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CONCLUSION: Despite what appears to be a buying opportunity in Korean equities ahead of what is likely to be a positive inflection in the country’s domestic fundamental story, it is our view that the prudent thing for investors to do at the current juncture is wait – specifically for quantitative confirmation and increased clarity from Chinese policymakers on how they plan to address their latest bout of economic deterioration in the immediate term (if at all).

Overnight, the South Korean Finance Ministry lowered its official 2012 growth estimate by -40bps to +3.3%; additionally, it reduced its 2012 inflation estimate to +2.8% from +3.2%. While we don’t assign much weight to the economic projections of governments or their affiliated institutions in our research process (look no further than the CBO or the Fed to see just how painfully wrong such forecasts can be), we are keen to note that revisions such as these are typically leading-to-concurrent indicators of policy shifts. On that front, the South Korean Finance Ministry also introduced a KRW8.5 trillion ($7.4B or 0.7% of GDP) stimulus package designed to assist small businesses and low-income earners.

As an aside, we continue to find favorable countries who’ve protected the USD-based returns of international investors by supporting strength (relative or absolute) in their currencies. South Korea has been one of Asia’s shining stars in this regard over the past month, outperforming other Asian currencies vs. the USD by +190bps (on a regional median basis) as the table below highlights.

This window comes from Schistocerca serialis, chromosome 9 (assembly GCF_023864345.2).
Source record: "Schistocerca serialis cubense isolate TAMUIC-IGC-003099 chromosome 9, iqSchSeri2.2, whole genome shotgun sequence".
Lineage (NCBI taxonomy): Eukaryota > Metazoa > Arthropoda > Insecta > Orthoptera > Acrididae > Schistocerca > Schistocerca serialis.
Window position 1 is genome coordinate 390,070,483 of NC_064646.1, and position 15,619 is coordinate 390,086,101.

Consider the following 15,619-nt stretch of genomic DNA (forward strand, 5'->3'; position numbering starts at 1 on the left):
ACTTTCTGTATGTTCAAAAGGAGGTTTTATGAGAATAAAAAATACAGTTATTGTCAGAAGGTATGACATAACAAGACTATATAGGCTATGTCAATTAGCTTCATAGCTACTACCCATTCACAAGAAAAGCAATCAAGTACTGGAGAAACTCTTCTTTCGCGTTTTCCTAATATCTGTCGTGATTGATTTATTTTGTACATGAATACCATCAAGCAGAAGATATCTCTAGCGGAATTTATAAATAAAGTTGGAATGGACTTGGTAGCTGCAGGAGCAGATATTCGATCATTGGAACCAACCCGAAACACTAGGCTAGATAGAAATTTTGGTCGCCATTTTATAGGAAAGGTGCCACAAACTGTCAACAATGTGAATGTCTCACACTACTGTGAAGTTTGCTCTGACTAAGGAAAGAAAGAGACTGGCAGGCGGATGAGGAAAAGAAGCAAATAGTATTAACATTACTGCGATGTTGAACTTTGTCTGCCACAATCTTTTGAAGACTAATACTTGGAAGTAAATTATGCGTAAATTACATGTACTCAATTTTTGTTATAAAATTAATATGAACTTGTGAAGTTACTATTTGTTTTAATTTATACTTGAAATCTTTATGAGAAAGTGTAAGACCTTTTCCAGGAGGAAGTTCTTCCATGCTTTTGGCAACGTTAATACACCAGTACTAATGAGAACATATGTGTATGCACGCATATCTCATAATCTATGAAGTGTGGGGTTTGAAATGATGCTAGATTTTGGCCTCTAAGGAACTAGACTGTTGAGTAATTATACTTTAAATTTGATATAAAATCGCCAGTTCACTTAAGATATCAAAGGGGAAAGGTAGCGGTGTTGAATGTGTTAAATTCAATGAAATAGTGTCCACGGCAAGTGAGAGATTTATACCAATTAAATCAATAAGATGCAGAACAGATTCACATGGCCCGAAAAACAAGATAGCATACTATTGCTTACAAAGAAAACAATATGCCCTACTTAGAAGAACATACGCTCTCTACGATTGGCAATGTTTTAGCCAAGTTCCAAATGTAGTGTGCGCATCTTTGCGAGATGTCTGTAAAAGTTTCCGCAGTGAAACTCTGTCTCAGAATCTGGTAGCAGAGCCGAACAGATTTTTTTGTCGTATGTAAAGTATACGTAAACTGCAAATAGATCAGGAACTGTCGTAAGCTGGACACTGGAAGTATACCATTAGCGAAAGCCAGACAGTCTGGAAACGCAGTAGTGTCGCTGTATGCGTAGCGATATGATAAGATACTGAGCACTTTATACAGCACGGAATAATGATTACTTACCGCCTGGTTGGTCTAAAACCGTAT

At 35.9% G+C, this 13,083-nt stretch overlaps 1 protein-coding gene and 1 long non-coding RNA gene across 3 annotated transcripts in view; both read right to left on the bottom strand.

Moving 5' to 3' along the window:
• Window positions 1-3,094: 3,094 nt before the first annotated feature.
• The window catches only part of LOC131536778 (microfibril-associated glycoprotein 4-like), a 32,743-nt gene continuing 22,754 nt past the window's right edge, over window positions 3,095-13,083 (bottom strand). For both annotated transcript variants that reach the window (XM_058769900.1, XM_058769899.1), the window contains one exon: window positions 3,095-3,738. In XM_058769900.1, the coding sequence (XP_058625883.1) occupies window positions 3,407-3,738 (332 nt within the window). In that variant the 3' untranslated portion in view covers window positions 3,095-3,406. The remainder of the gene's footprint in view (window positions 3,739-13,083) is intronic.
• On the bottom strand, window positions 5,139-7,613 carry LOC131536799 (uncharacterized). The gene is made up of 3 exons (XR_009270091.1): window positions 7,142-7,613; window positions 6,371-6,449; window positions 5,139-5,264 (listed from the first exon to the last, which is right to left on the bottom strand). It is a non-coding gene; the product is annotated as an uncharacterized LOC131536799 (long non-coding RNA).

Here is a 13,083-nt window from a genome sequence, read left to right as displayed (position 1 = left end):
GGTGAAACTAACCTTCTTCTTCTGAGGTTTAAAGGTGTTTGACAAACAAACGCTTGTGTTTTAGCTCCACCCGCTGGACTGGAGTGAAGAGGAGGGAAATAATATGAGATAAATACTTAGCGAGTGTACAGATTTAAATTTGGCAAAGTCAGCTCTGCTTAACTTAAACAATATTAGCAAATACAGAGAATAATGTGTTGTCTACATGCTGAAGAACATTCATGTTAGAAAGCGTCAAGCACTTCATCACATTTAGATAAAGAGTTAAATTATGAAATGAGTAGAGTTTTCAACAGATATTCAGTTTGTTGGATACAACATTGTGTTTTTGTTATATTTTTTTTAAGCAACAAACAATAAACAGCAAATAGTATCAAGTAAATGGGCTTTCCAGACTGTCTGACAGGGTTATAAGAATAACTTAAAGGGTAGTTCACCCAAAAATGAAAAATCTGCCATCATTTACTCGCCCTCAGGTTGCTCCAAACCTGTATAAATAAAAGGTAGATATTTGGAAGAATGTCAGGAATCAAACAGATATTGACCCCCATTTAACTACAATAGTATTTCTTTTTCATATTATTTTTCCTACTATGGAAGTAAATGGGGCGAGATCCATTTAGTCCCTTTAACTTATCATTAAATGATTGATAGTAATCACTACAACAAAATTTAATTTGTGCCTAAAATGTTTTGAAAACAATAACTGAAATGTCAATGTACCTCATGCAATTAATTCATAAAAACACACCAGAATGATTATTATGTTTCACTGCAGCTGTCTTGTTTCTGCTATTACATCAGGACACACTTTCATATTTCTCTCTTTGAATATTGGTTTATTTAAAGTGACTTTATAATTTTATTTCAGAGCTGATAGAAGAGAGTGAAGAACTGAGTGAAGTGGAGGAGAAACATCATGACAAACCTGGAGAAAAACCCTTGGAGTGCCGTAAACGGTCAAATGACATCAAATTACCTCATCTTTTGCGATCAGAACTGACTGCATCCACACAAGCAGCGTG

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On the fiscal policy front, South Korea can surely afford to loosen its purse strings a bit; it’s central government budget surplus is just shy of +2% of GDP (officially at +1.8% in 2011). Their fiscal prudence has also contributed quite nicely to their strong current account position of +2.7% of GDP (2011) – giving South Korea dual surpluses where they are most supportive (in the currency market). Additionally supportive is South Korea’s relatively pristine sovereign debt/GDP ratio of 33.2% – particularly in the current Global Macro environment where consensus is literally being forced to [finally] comprehend the statistical relationship between excessive sovereign debt (beyond the Rubicon of 90%) and economic performance.

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On the monetary policy front, both 1YR OIS and NDF markets continue to take the Bank of Korea’s cues of stability quite literally (they’ve been on hold for just over 1YR now), which ultimately translates into relative hawkishness in an environment where most other emerging and developed market central banks have a clear easing bias.

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Furthermore, a real benchmark policy interest rate of 0.75% is supportive of cross-border capital flows into the South Korean economy – as is the government’s recent decision to exempt foreign investors from paying taxes on their foreign currency deposits as well as lowering tax rates for domestic banks that attract incremental foreign currency deposits.